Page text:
My Rating: 8 out of 10
As someone that spends a fair amount of time on YouTube, I am quite familiar with John Green while being very much unfamiliar with his writing. Before The Fault in Our Stars film was released last year, I read Green’s novel and was impressed with how he wrote in a way that was at once simple and meaningful. I wasn’t blown away by the story, nor did I get as emotional as some of my other friends, but I understood why Green’s writing resonated so strongly with young people.
I remember having a conversation about The Fault in Our Stars with a friend of mine who always criticized Green for pandering to teenage audiences in order to make a name for himself. My friend acknowledged Green’s intelligence and skill, but thought he was holding off on creating an opus to exploit a type of simpler writing that could make him more money. While I didn’t go crazy over The Fault in Our Stars, I also didn’t quite agree with my friend’s line of thought. I always believed that Green chose young people as his audience because he had something to say to them, but it wasn’t until I saw Paper Towns that I understood the truth behind my assumption.
Having not read the Paper Towns book, I can only speculate on the amount of influence Green had on the finished product, but from the overall feel of the tim as well as some interviews I’ve seen in the passed few months, I would venture to say that the themes in the movie were lifted directly from the novel. Paper Towns is the story of Quentin Jacobsen or “Q” (played by Natt Wolff), a pretty average high school boy in his senior year, who is visited one night by Margo Roth Spiegelman (played by Cara Delevingne), his neighbor and secret crush. The two embark on a night of mischief as Margo tries to get revenge on her cheating boyfriend and the friends that wronged her, while showing Q how to get out of his comfort zone and live life to the fullest without being overly concerned about consequences. The next morning, however, Margo has gone missing, leaving Q a trail of clues with which to find her.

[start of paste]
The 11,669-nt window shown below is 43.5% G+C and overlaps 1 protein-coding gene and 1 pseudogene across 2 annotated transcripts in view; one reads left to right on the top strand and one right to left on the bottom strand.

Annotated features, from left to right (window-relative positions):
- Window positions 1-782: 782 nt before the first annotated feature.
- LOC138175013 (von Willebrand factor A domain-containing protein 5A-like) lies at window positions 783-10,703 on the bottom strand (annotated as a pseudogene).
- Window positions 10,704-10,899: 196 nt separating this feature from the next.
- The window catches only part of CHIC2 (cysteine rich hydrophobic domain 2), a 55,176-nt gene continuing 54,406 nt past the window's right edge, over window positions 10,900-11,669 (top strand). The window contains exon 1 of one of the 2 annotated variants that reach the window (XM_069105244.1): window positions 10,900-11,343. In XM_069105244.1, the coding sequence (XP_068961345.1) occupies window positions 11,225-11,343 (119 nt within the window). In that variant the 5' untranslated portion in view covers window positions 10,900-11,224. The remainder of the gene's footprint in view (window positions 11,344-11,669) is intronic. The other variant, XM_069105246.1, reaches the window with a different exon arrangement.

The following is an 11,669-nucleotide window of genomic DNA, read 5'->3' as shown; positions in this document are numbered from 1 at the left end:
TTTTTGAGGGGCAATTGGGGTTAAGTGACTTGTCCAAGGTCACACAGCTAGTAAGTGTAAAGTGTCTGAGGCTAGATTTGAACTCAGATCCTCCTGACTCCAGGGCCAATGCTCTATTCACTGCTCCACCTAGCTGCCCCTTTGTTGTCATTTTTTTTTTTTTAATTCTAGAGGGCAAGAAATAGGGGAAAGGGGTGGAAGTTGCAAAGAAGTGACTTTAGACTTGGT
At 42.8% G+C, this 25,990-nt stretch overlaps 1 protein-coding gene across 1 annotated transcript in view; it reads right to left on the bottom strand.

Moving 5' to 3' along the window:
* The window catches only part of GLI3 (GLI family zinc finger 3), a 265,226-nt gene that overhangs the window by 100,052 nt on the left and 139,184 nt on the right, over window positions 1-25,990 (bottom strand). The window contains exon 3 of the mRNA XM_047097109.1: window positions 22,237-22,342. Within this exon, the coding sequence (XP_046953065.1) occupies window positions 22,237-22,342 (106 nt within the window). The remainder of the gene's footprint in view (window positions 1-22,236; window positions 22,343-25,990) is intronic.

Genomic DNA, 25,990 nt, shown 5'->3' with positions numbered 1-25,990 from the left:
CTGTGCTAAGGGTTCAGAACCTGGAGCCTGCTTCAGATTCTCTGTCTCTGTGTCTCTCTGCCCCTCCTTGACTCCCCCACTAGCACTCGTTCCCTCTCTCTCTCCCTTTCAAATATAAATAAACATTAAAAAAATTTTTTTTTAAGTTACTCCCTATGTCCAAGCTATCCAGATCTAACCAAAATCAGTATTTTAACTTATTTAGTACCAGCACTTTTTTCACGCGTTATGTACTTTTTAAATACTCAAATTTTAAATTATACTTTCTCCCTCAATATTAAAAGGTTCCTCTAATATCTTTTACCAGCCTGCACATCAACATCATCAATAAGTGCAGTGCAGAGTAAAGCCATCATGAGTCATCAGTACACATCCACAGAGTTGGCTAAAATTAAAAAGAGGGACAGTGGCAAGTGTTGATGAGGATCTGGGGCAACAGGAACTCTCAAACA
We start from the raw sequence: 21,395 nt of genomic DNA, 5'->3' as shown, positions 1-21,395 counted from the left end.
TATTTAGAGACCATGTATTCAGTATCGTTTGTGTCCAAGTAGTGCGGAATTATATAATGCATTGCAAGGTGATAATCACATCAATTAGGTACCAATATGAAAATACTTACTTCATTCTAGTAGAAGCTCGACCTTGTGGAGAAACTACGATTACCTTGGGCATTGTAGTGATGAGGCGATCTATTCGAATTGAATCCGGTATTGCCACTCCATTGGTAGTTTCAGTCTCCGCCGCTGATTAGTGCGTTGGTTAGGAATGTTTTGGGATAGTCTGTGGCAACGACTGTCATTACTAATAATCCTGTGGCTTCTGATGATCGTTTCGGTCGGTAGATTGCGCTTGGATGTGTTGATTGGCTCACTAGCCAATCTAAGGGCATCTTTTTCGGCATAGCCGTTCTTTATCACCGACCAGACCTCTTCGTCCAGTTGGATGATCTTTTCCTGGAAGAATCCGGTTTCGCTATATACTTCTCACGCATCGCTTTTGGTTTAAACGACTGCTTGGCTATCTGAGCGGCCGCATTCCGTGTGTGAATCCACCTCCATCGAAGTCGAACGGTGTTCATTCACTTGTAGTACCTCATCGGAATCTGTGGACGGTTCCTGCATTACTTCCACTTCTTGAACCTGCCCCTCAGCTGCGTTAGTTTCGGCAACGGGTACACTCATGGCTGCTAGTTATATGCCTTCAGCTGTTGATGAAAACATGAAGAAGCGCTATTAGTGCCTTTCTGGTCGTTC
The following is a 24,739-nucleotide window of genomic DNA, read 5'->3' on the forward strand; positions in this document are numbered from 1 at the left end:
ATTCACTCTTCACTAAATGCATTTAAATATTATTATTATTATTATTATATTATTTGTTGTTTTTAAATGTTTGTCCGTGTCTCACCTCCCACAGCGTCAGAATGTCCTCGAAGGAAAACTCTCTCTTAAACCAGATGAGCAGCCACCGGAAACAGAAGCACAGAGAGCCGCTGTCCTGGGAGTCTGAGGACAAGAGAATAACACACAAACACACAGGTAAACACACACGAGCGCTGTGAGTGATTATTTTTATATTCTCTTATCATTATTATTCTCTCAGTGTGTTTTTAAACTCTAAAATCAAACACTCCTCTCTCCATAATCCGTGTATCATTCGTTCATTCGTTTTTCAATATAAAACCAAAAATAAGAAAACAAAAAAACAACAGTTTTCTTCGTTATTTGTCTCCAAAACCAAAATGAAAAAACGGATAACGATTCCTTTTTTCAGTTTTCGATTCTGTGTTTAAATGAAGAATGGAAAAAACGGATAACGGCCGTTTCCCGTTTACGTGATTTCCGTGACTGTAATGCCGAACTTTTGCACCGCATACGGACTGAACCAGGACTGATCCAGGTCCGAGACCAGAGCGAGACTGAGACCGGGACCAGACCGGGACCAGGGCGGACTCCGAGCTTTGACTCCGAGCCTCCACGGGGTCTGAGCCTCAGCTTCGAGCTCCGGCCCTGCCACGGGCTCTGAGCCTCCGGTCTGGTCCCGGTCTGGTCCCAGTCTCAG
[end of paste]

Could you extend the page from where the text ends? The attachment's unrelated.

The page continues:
This movie is in many ways more relatable than The Fault in Our Stars and has far more to say to its audience. For people in their teens and twenties especially, who are trying to figure out the confusing and frightening next steps of their lives, Paper Towns has a ton of advice to impart. One of the major themes being that we should all understand that not all aspects of life are completely within our control and that sometimes we need to step outside our comfort zones in order to realize the things we have.
Q is a person that has planned out most of his life before even finishing high school and Margo helps him realize that it is within his power to not worry so much and instead do things that can make him happy in the moment. However, the most important theme in the film is that we need to learn to see other people for who they are and not label them or put them up on a pedestal. Nearly every character in the film needs to grapple with this issue at once point or another. The ever present paper metaphor is a reference to this notion that as humans (especially in our teens), we tend to generalize about people or project onto them aspects that we want them to have without actually taking the time to truly know that person.